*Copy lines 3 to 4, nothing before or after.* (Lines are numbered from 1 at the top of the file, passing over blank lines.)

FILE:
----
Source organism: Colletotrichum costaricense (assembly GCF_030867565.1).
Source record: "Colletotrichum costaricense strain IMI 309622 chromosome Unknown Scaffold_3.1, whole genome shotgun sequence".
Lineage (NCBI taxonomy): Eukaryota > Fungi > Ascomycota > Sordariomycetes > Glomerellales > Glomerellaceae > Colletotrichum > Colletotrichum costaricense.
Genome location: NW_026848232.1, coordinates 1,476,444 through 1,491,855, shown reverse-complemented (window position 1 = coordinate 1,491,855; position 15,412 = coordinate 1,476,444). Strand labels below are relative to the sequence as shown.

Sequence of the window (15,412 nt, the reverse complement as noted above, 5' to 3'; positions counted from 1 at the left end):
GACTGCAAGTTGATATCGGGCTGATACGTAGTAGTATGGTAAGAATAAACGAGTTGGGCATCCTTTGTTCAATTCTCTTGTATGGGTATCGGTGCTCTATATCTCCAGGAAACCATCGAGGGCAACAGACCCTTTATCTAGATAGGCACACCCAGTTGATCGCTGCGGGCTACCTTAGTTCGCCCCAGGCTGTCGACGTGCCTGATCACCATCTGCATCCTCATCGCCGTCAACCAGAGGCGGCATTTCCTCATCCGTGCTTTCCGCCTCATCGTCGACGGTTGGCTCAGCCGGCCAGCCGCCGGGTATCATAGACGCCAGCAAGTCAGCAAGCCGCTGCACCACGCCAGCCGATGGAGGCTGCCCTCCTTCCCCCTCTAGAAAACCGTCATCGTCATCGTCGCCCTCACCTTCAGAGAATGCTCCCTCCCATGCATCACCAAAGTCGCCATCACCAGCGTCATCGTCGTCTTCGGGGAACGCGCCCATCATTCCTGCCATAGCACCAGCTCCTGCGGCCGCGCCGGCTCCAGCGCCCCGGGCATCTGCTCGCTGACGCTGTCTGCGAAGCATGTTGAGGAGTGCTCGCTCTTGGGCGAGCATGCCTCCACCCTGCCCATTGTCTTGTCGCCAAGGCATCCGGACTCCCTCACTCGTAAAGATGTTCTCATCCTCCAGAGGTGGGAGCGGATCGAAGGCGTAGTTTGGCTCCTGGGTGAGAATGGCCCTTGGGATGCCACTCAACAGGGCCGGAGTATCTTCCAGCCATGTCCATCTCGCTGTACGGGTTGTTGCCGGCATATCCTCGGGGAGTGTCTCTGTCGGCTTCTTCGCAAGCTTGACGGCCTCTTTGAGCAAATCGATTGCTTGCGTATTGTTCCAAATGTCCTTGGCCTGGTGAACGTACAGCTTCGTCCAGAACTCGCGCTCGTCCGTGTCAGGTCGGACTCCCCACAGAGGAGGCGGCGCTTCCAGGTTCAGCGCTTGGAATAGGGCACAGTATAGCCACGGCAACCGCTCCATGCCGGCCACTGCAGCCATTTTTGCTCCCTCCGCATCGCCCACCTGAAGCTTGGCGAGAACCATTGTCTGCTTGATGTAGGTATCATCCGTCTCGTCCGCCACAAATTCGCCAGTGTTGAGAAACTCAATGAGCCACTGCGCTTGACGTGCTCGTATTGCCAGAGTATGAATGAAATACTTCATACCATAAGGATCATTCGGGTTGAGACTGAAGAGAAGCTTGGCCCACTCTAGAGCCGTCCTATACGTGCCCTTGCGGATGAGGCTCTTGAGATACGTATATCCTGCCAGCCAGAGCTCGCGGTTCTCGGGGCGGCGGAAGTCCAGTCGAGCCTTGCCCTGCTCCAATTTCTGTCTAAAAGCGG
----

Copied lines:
Lineage (NCBI taxonomy): Eukaryota > Fungi > Ascomycota > Sordariomycetes > Glomerellales > Glomerellaceae > Colletotrichum > Colletotrichum costaricense.
Genome location: NW_026848232.1, coordinates 1,476,444 through 1,491,855, shown reverse-complemented (window position 1 = coordinate 1,491,855; position 15,412 = coordinate 1,476,444). Strand labels below are relative to the sequence as shown.